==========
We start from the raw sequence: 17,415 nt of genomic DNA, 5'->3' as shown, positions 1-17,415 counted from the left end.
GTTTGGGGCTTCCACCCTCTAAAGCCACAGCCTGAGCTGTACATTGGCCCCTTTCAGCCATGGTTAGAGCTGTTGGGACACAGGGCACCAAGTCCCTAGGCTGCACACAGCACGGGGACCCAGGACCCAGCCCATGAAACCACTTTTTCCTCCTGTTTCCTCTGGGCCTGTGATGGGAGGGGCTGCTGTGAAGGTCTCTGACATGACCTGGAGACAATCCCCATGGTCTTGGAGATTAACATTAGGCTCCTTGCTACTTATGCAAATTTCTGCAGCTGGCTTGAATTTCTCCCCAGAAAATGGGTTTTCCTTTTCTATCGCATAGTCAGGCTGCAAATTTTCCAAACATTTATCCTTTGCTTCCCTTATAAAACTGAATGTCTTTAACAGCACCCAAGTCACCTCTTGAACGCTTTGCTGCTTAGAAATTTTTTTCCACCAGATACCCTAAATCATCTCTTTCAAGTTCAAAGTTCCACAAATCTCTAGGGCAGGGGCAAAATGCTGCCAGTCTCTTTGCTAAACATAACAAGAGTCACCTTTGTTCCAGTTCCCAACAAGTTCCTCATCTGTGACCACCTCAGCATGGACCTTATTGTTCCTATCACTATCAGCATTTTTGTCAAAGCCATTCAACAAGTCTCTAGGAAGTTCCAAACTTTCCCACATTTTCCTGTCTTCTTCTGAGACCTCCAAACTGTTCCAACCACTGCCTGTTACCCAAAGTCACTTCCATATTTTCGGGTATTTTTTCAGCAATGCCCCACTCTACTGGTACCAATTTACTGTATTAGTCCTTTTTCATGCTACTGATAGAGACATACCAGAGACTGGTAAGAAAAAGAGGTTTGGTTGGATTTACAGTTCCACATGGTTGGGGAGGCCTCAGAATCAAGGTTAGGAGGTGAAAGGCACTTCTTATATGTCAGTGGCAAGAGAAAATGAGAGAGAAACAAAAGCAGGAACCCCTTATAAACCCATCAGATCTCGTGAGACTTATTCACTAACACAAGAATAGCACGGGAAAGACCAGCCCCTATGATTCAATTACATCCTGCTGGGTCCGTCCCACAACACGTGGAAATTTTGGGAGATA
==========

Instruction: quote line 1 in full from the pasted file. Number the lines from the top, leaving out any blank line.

We start from the raw sequence: 17,415 nt of genomic DNA, 5'->3' as shown, positions 1-17,415 counted from the left end.